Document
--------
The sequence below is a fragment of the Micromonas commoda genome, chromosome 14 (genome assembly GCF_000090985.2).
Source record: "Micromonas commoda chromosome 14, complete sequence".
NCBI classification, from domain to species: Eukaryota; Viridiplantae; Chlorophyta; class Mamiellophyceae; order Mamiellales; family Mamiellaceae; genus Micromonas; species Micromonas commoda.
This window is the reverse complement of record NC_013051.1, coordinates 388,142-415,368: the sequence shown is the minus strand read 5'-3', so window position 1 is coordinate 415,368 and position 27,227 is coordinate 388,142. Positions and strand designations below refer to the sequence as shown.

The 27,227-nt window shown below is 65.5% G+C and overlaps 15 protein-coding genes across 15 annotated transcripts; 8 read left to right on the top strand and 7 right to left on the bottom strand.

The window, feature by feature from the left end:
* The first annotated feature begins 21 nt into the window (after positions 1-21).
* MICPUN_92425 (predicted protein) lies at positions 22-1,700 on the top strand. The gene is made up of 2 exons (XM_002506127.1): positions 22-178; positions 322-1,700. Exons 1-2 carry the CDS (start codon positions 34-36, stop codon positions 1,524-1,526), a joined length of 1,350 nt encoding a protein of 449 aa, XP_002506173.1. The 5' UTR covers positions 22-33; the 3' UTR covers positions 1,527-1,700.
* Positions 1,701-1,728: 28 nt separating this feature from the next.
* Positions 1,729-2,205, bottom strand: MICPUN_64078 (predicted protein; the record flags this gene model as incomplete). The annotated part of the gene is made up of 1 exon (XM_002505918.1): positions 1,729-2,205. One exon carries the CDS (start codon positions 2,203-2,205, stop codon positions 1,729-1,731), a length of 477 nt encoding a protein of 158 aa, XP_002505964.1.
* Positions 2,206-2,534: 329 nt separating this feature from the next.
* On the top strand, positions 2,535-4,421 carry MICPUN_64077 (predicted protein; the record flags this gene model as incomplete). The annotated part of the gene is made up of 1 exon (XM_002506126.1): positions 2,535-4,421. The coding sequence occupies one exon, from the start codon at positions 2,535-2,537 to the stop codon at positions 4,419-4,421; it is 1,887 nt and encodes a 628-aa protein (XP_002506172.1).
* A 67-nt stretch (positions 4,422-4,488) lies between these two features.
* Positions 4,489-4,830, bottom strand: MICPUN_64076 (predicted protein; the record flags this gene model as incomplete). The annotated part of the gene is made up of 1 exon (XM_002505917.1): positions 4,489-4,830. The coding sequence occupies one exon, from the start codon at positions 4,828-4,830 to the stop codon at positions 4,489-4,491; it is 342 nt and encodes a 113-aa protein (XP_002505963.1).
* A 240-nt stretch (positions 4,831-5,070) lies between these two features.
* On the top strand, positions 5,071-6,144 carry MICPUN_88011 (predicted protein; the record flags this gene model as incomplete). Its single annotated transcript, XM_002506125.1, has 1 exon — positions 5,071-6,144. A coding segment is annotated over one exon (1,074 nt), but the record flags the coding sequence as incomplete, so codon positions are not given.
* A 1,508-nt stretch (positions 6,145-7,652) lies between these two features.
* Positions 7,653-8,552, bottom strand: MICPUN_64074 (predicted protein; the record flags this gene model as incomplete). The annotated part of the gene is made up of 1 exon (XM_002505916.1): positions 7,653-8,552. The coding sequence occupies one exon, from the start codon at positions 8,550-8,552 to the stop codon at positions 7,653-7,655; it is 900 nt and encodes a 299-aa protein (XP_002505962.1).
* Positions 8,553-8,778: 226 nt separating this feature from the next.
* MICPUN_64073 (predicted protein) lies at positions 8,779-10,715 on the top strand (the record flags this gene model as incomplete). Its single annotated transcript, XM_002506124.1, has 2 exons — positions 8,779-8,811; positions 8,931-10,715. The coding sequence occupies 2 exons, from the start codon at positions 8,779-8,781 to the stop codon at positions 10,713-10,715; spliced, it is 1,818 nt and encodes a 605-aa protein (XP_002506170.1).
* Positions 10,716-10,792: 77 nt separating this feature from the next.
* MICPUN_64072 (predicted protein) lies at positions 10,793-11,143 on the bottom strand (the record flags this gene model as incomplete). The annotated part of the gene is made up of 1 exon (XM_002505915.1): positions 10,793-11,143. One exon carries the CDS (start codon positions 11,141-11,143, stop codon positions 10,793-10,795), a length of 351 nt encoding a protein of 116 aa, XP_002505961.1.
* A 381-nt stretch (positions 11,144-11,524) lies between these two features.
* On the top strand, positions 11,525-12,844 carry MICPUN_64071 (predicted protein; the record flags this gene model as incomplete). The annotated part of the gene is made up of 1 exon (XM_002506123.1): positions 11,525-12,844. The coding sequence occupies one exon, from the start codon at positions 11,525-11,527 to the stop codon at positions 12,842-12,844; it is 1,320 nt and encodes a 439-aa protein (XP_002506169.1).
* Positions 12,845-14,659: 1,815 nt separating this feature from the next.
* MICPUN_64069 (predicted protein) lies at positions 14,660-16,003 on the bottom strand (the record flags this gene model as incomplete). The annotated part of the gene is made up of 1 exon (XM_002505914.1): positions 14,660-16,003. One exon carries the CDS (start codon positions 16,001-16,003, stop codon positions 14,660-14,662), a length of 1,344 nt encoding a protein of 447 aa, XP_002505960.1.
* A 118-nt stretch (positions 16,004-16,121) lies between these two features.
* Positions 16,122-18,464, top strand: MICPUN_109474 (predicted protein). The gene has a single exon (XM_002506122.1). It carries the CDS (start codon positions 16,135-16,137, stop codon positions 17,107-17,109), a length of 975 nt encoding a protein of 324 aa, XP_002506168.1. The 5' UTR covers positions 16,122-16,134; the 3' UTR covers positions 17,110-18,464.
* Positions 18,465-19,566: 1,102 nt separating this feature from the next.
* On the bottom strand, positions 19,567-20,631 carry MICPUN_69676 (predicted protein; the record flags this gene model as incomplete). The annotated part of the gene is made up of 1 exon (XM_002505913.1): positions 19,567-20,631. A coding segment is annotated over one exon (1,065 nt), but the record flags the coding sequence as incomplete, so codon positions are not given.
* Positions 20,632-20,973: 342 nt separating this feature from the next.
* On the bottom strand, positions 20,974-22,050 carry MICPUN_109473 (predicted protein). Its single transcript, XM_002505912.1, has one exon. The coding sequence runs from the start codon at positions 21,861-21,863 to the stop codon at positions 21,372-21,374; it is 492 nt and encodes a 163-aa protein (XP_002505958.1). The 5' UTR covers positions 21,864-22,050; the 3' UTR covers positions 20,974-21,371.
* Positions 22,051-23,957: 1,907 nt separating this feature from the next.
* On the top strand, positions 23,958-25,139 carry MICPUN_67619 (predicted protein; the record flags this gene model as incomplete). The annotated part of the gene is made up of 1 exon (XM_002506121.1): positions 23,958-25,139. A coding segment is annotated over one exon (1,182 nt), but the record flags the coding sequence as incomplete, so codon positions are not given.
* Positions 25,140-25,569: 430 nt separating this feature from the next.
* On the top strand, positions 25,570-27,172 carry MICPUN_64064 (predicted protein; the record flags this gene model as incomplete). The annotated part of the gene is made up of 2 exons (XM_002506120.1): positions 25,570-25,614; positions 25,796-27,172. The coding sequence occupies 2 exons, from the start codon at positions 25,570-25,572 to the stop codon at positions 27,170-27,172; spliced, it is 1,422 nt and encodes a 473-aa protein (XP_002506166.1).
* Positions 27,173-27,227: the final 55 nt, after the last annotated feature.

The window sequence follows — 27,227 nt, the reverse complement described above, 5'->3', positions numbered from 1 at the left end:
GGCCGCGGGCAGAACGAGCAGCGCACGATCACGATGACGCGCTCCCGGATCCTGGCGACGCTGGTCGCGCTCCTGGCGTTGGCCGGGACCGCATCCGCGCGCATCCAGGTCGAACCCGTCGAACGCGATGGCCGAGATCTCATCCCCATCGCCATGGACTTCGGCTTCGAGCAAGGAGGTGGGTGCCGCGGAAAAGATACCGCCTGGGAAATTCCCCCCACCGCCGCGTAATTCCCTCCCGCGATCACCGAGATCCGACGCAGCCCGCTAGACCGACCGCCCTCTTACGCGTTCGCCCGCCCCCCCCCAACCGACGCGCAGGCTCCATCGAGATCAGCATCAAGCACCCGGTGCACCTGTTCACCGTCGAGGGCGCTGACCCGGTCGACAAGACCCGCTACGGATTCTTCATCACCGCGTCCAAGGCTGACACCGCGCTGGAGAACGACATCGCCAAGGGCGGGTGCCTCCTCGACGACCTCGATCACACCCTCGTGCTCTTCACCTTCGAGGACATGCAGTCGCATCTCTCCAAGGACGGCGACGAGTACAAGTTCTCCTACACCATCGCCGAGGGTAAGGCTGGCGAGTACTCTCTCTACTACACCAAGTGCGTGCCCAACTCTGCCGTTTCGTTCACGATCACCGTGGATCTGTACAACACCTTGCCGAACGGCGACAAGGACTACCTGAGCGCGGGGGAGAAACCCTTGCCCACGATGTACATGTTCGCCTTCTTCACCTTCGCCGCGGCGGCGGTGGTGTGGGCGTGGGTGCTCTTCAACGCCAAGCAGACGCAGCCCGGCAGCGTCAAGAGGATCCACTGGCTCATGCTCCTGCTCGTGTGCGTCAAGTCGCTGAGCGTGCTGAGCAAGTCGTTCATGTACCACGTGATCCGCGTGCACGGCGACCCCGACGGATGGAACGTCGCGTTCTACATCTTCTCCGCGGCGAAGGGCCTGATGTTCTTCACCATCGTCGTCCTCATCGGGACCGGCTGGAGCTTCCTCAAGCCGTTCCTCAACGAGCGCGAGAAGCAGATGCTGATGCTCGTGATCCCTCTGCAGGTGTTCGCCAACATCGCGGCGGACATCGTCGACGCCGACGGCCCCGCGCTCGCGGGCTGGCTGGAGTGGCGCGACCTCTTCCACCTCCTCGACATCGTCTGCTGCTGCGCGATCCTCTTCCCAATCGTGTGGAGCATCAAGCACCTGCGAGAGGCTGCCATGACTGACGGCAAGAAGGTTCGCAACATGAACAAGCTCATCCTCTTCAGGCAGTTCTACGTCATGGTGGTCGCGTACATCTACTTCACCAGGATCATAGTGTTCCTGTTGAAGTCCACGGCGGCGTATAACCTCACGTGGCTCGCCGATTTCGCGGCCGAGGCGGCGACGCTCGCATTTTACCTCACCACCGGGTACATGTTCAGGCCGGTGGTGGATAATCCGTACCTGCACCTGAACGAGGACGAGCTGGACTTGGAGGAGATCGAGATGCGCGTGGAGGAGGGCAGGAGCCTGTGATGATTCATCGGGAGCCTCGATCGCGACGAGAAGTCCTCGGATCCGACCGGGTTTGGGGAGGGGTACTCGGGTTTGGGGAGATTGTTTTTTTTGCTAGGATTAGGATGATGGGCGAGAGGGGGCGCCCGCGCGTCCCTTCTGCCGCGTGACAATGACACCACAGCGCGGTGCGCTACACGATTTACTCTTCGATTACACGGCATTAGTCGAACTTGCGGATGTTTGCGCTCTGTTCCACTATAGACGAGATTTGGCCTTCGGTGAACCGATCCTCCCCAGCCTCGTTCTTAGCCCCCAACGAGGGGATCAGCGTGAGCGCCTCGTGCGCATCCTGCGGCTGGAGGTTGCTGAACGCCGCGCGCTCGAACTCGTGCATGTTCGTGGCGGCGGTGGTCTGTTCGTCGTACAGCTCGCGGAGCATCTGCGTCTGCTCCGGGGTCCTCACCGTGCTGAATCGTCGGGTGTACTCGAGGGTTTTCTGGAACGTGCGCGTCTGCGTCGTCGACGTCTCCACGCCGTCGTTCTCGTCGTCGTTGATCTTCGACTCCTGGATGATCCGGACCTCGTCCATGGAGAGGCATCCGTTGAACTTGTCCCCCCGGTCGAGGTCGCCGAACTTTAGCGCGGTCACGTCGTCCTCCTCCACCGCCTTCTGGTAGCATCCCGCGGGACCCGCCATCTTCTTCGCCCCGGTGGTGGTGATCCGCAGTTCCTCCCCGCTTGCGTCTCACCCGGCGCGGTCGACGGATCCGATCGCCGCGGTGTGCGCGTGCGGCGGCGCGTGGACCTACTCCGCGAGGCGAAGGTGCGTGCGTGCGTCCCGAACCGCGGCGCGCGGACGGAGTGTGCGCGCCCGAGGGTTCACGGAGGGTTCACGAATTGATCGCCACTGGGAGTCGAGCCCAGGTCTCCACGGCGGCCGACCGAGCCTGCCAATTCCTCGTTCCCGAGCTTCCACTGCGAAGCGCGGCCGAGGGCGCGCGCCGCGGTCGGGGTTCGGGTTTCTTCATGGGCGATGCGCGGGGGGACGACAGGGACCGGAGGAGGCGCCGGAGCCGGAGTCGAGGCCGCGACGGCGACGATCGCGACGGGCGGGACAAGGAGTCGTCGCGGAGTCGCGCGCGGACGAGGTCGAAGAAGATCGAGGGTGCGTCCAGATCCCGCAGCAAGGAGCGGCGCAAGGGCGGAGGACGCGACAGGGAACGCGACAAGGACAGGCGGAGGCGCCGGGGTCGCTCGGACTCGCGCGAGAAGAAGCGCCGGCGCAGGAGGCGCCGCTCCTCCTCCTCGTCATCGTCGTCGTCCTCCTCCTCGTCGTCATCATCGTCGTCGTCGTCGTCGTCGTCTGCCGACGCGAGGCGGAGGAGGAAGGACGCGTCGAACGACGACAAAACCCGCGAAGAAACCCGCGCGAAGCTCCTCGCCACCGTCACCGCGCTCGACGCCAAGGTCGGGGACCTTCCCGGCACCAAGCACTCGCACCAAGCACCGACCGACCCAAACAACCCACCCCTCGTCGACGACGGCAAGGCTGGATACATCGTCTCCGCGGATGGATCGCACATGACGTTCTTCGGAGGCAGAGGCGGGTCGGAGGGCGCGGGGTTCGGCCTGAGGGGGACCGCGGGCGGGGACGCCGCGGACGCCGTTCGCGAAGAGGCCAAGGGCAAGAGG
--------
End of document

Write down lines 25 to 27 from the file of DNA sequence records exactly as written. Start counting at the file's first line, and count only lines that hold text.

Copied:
* Positions 12,845-14,659: 1,815 nt separating this feature from the next.
* MICPUN_64069 (predicted protein) lies at positions 14,660-16,003 on the bottom strand (the record flags this gene model as incomplete). The annotated part of the gene is made up of 1 exon (XM_002505914.1): positions 14,660-16,003. One exon carries the CDS (start codon positions 16,001-16,003, stop codon positions 14,660-14,662), a length of 1,344 nt encoding a protein of 447 aa, XP_002505960.1.
* A 118-nt stretch (positions 16,004-16,121) lies between these two features.